However, the direction to place re-directs to the current placename may be problematic, as the various placenames have always been used primarily by a specific (ethnic) component of the community regardless of the national affiliation, and sources tend to be specific to that community. Comments?--Bgwiehle 16:21, 13 October 2007 (EDT)
Alright. Knowing that much of Europe has been affected by border and nation changes, it makes sense to organize places according to today's maps. Including headings on place pages describing sub-communities, whether religious or ethic would preserve any needed distinctions.
Would it be fair to say that everyone working on this project should be aware of past changes and leave historical locations outside current borders to the person volunteering for the current country? Is there a best way for a reviewer to identify such locations if no alternate names are yet applied? (Example someone reviewing German locations should leave Alsatian locations to the reviewer for France - how would they know that? Should they place some indicator on the page to flag that no current German location matches?)--Bgwiehle 12:56, 14 October 2007 (EDT)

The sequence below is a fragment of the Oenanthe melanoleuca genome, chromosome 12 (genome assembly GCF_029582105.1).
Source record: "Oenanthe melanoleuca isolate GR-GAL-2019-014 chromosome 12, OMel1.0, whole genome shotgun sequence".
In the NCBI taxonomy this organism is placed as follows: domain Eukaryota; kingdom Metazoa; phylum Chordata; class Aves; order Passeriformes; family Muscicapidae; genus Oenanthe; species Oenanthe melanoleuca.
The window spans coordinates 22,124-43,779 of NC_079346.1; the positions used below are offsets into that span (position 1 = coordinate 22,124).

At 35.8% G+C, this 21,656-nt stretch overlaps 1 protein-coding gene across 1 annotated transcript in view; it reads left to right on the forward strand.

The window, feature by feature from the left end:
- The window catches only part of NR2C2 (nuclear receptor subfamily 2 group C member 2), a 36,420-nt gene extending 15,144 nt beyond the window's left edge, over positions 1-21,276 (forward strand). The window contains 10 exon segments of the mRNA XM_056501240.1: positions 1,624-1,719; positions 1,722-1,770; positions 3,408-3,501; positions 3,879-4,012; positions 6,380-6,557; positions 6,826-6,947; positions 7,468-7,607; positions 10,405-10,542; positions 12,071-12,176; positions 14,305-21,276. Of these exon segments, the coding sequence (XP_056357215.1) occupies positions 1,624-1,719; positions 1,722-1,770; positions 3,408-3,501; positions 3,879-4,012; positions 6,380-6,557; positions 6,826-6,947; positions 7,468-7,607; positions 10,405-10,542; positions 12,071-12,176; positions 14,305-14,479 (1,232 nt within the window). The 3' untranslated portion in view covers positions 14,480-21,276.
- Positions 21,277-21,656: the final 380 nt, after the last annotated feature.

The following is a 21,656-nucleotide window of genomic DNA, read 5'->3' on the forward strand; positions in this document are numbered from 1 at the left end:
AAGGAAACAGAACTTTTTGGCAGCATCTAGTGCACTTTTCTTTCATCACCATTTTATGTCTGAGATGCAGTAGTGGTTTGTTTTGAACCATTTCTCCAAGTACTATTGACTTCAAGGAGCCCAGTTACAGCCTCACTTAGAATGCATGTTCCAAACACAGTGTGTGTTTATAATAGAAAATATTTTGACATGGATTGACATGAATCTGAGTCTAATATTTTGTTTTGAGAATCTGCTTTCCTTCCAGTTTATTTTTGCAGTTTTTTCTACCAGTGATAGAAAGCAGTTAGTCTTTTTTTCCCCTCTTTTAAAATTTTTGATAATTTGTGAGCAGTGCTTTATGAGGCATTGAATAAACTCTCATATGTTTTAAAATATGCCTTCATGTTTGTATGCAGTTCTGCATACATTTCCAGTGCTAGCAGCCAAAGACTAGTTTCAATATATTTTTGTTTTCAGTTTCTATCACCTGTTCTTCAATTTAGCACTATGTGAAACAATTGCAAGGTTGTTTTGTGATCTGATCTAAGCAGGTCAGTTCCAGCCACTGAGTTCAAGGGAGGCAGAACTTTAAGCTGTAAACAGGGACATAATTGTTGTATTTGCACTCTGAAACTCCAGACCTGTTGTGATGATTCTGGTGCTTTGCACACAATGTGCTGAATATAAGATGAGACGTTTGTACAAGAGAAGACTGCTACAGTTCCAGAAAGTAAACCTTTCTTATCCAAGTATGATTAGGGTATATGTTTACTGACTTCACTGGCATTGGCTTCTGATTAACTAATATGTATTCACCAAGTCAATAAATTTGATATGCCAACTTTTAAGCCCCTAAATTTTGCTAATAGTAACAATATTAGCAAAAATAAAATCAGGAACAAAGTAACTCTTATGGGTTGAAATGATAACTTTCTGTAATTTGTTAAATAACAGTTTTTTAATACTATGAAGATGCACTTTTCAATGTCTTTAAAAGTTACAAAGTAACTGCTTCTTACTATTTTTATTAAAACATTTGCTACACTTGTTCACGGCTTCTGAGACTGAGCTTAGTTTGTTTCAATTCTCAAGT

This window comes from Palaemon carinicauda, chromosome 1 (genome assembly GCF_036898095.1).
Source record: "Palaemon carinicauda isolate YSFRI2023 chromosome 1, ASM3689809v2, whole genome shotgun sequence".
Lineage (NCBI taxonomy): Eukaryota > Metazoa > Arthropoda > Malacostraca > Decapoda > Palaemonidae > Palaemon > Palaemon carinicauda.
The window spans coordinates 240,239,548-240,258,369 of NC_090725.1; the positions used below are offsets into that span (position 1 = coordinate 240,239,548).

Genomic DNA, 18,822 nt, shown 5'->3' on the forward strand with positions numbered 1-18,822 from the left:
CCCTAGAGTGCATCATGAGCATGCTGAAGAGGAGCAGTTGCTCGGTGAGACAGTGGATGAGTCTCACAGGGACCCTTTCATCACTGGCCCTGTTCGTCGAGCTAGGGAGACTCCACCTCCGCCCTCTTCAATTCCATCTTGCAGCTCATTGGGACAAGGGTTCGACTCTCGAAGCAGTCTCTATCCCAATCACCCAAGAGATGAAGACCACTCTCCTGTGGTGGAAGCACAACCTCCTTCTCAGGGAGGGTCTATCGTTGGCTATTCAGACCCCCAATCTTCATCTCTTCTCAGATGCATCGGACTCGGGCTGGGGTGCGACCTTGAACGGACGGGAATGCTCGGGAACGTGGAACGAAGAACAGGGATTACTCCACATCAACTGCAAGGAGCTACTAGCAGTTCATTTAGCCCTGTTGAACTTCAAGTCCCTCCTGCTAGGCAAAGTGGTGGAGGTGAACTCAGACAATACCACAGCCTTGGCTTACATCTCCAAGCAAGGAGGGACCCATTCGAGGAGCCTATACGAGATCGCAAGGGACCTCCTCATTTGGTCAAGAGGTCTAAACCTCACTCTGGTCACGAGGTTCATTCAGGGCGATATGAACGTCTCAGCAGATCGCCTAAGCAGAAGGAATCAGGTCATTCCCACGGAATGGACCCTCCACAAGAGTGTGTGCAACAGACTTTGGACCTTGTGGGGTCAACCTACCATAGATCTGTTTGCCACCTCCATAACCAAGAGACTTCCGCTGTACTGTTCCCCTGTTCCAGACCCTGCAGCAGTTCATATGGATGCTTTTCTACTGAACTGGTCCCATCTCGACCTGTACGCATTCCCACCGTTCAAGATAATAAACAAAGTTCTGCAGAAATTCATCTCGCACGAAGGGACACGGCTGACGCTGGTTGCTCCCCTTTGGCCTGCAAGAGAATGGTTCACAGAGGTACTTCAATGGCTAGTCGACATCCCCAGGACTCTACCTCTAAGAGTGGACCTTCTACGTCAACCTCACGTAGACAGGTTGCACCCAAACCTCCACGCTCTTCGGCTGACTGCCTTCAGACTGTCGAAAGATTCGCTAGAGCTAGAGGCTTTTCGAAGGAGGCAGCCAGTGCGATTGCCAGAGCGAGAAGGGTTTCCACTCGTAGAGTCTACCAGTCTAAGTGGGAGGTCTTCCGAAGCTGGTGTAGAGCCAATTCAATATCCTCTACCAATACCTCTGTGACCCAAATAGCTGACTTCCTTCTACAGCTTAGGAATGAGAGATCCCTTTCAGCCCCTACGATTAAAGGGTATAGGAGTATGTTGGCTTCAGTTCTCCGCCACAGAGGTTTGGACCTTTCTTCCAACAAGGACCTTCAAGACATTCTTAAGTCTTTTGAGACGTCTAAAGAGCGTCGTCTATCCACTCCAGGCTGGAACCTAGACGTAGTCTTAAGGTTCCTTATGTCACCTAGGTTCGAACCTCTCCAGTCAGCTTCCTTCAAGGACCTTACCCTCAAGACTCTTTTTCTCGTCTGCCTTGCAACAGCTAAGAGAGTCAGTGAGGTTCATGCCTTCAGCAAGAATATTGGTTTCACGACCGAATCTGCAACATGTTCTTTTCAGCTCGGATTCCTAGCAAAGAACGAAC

I think this is an excellent suggestion. How about if we use the country talk pages (e.g., Place talk:Germany and Place talk:France) to leave notes for the people who are to review those countries, where for example someone who knew about the history of Germany and France could advise the person reviewing Germany to leave places contained within certain high-level places in Germany for the person reviewing France, and could advise the person reviewing France to include in their review places contained within certain high-level places in Germany. These talk pages could be listed next to the corresponding countries in the country list, similar to the pages we already have for Sweden and Scotland. I know for someone like me at least, this information would be very helpful.--Dallan 23:47, 14 October 2007 (EDT)
Merging and deleting [20 October 2007]
I'm running into a number of extraneous pages I'd like to delete, and also redundant place pages that need merged. On the instructions on the Place Review page, it says that when merging, if the one you decide not to keep has no contained places, we should delete it. However, don't you also need to check that no other pages LINK to it? In some cases, I've got redundant place pages where different people have created Person/Family/Source pages linking to both of them, so I don't think I should delete either one (even after I've cleaned up the containment). I figure at best, I should make the one redirect to the other one. Will the redirects get consolidated by the automated process (ie patching up the pages that link to the redirecting one?).